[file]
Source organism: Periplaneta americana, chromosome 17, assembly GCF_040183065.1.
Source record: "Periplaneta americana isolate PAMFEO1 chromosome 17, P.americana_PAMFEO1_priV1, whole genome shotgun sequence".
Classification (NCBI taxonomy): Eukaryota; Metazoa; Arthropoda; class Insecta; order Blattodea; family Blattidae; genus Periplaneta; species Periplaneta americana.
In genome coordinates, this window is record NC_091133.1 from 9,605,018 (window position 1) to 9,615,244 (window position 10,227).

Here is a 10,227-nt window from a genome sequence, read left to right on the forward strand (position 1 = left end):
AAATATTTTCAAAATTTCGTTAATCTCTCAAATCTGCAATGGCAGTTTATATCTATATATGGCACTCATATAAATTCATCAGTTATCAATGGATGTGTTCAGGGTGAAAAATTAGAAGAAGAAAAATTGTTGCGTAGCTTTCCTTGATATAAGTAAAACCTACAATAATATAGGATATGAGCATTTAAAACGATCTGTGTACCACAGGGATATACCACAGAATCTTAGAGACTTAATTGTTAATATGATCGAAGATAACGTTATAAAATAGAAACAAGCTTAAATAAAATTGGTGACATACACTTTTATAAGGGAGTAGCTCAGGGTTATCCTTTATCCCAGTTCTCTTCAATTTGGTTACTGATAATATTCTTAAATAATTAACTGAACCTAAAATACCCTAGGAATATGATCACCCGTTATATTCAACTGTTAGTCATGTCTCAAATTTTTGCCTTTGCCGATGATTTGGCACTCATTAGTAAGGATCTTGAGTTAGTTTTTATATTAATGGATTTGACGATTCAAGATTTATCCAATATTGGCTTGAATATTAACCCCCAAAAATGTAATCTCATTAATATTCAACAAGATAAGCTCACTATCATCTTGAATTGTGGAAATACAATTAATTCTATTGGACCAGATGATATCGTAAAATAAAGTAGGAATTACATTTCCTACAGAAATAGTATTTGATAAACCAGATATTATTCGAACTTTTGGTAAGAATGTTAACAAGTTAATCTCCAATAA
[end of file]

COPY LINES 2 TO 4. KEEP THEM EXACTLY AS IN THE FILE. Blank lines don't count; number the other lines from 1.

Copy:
Source record: "Periplaneta americana isolate PAMFEO1 chromosome 17, P.americana_PAMFEO1_priV1, whole genome shotgun sequence".
Classification (NCBI taxonomy): Eukaryota; Metazoa; Arthropoda; class Insecta; order Blattodea; family Blattidae; genus Periplaneta; species Periplaneta americana.
In genome coordinates, this window is record NC_091133.1 from 9,605,018 (window position 1) to 9,615,244 (window position 10,227).